Evaluating Sensitivity to Anticancer Agents
Cells were plated in 96-well plates at a density of 8 × 103 cells per well and then treated with anticancer agents at the appropriate concentrations for 48 h or 72 h. After incubation, viability was analyzed by the CCK-8 assay. The absorbance of each well at 450 nm was measured, and survival rate curves were plotted.
In vitro Invasion Assay
For transwell assays, 4Z-B-1 at P53 or SK-BR-3 cells (5 × 104 cells/well) were seeded in serum-free medium in transwell inserts (Corning) either coated with Matrigel (BD Biosciences) or left uncoated. The receiver plates were filled with medium containing 20% FBS. After incubation for 16 h, the cells that had penetrated through the pores were fixed with 4% paraformaldehyde (Solarbio) and stained with 0.1% crystal violet (Solarbio). The cells were then washed with PBS and viewed under an inverted microscope (ZEISS).
A 3D spheroid BME cell invasion assay was conducted using a kit (3500-096-K; Trevigen) according to the supplier’s instruments. The spheroid in each well was photographed every 24 h using a 4 × objective (ZEISS). Images were analyzed with ImageJ.
To assess colony-forming capacity, 2000 cells were seeded in 6-well plates per well in the corresponding medium, and the medium was replaced as necessary. After 7 days, the cells were washed with PBS 3 times, fixed in 4% paraformaldehyde (Solarbio) and stained with 0.1% crystal violet (Solarbio). Colonies were counted, and the results were analyzed.
Tumorigenicity in Nude Mice
A total of 4 × 106 4Z-B-1 cells at P50 resuspended in a 0.1 ml mixture of PBS and Matrigel (Corning) were subcutaneously injected into each nude mouse (BALB/C nu; 4 weeks old; SLAC Laboratory Animals Company). The animals were maintained in laminar flow cabinets under specific pathogen-free conditions. The volume of the tumors and the weights of the mice were recorded every 3 days. After 21 days, tumor tissue was collected, measured and weighed, fixed in 10% formalin, embedded in paraffin, and processed for hematoxylin and eosin (H&E) and immunohistochemical (IHC) staining.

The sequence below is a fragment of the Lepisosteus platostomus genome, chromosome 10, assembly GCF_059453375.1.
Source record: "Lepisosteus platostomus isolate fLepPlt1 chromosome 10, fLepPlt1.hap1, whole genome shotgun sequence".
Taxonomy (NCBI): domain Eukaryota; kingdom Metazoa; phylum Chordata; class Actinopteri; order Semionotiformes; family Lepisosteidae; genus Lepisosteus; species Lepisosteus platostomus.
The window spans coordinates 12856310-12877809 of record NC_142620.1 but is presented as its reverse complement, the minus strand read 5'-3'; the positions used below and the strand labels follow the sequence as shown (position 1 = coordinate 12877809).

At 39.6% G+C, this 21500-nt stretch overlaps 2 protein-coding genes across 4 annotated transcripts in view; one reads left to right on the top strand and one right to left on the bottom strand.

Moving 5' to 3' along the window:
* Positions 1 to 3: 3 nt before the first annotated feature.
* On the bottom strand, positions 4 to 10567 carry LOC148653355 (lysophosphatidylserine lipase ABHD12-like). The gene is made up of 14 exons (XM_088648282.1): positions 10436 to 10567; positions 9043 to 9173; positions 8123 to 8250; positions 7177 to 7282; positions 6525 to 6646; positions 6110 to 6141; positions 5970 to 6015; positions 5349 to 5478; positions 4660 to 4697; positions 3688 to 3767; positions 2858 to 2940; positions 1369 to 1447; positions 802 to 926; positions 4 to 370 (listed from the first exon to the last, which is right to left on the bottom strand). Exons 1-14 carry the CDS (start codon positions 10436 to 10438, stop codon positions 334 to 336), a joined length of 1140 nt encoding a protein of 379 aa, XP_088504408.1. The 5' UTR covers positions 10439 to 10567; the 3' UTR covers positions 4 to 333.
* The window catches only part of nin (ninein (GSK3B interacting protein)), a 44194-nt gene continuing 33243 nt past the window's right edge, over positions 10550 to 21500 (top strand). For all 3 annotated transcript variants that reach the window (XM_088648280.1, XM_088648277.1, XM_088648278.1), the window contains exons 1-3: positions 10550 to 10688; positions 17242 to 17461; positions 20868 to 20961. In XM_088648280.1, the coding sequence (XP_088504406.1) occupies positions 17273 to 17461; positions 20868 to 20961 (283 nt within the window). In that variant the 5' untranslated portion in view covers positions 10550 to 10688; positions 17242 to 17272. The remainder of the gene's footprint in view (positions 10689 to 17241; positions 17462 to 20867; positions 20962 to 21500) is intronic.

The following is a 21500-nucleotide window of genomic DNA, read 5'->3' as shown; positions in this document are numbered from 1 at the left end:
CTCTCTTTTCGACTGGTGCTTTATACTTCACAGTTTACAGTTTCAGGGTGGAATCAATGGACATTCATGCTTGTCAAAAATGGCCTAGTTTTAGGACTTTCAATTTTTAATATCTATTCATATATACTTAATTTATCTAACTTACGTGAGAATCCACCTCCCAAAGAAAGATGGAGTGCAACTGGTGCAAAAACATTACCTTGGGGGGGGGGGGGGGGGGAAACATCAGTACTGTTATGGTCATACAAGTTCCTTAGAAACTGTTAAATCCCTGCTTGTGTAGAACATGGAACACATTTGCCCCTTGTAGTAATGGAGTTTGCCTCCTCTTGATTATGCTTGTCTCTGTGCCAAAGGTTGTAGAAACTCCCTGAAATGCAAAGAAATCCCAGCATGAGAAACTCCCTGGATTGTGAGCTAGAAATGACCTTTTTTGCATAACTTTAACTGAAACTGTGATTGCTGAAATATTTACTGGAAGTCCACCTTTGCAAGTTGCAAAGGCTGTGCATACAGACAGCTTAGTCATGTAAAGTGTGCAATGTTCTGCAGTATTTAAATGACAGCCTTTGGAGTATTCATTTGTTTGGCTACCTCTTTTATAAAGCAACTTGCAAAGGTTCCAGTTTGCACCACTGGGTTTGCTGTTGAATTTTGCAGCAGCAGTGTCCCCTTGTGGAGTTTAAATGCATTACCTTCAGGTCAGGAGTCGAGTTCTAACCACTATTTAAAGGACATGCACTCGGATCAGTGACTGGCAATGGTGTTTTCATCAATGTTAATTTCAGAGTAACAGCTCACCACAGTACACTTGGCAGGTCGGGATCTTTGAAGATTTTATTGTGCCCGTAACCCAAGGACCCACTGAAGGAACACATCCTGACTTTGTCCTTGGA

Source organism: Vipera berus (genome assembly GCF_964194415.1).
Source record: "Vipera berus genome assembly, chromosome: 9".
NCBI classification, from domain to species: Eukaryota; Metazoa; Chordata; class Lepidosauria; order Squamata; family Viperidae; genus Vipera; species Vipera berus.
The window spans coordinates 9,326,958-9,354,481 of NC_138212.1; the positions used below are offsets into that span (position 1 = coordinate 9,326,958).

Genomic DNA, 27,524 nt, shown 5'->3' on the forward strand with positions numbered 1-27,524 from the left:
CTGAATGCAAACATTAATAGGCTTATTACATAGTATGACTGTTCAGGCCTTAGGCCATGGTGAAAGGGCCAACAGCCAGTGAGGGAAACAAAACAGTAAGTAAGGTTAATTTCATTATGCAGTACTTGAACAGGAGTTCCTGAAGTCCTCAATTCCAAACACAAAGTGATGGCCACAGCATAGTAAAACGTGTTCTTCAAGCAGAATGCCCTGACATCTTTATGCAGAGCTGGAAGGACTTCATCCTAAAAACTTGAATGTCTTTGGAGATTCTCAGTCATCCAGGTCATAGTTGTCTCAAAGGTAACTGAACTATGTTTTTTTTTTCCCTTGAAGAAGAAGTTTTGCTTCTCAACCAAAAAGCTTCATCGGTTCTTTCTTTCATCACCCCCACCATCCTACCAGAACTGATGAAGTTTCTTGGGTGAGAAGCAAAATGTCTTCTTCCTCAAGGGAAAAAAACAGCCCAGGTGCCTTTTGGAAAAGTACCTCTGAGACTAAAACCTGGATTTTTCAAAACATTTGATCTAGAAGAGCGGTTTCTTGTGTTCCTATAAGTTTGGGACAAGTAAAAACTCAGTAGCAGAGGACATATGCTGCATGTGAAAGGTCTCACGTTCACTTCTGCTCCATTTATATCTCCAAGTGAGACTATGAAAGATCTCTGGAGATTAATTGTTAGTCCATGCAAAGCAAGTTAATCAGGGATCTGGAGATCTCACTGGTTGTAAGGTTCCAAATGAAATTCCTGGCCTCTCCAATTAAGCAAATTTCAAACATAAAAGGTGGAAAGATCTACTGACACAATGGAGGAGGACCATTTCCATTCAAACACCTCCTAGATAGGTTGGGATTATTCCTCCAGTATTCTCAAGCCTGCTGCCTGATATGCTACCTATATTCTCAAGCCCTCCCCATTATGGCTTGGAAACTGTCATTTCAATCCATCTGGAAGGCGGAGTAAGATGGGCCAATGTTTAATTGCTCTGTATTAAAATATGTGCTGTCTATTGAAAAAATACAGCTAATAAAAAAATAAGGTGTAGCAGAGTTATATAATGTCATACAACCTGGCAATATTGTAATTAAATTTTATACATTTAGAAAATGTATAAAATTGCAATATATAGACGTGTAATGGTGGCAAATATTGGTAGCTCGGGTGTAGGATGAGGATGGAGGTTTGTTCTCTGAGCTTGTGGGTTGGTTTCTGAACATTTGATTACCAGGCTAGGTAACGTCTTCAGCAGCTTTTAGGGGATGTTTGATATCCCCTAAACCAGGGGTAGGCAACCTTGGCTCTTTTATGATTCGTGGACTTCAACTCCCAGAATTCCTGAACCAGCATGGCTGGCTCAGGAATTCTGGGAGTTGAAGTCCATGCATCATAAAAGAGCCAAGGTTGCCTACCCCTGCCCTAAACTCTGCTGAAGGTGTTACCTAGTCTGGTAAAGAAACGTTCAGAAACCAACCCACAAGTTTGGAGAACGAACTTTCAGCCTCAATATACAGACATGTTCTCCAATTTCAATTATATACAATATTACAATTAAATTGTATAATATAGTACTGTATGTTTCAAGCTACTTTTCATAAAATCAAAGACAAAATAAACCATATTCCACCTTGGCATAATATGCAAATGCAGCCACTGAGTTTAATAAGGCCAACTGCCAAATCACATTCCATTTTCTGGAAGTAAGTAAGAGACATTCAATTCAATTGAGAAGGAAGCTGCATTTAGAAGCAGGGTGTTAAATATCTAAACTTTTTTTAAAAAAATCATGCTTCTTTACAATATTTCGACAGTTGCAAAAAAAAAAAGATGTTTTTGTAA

H&E and IHC Staining
Paraffin-embedded specimens were cut into 4-μm-thick sections and were mounted on polylysine-coated slides, deparaffinized in xylene, rehydrated in a graded series of alcohol solutions, and stained with H&E. For immunohistochemical analysis, the slides were heated in 10 mM sodium citrate (pH 6.5) with a pressure cooker for 10 min. After being treated with 3% H2O2 for 5 min and blocked with 10% normal goat serum for 30 min, the sections were probed with primary antibodies against ER-α, PR, HER2, E-cadherin, CK5/6, EGFR, P120, or Ki-67 (Dako) for 1 h at room temperature. Detection of the primary antibody and color development were performed using the GT vision III Immunohistochemical Assay Kit (GK500710; Gene Tech) according the manufacturer’s protocol. The sections were counterstained with hematoxylin.
Verification of Cell Lines by ATCC
The 4Z-B-1 cell line at P60 was authenticated by ATCC (ATCC sales order no. SO0546653). Seventeen STR loci plus the sex-determining locus amelogenin were amplified using the commercially available PowerPlex® 18D Kit from Promega. The cell line sample was processed using the ABI Prism® 3500xl Genetic Analyzer. The data were analyzed using GeneMapper® ID-X v1.2 software (Applied Biosystems). Appropriate positive and negative controls were run and confirmed. The 4Z-B-1 cell line was not a match to any cell line in the ATCC, DSMZ or ExPASy databases.